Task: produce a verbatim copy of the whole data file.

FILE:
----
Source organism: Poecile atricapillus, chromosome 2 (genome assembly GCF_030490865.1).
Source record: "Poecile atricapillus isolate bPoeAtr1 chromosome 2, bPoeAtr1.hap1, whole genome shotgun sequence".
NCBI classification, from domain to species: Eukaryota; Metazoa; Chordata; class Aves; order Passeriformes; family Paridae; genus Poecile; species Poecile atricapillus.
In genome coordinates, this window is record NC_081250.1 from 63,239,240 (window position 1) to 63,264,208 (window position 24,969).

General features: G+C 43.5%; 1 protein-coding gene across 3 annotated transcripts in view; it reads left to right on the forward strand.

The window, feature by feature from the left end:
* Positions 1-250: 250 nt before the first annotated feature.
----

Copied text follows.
Source organism: Poecile atricapillus, chromosome 2 (genome assembly GCF_030490865.1).
Source record: "Poecile atricapillus isolate bPoeAtr1 chromosome 2, bPoeAtr1.hap1, whole genome shotgun sequence".
NCBI classification, from domain to species: Eukaryota; Metazoa; Chordata; class Aves; order Passeriformes; family Paridae; genus Poecile; species Poecile atricapillus.
In genome coordinates, this window is record NC_081250.1 from 63,239,240 (window position 1) to 63,264,208 (window position 24,969).

General features: G+C 43.5%; 1 protein-coding gene across 3 annotated transcripts in view; it reads left to right on the forward strand.

The window, feature by feature from the left end:
* Positions 1-250: 250 nt before the first annotated feature.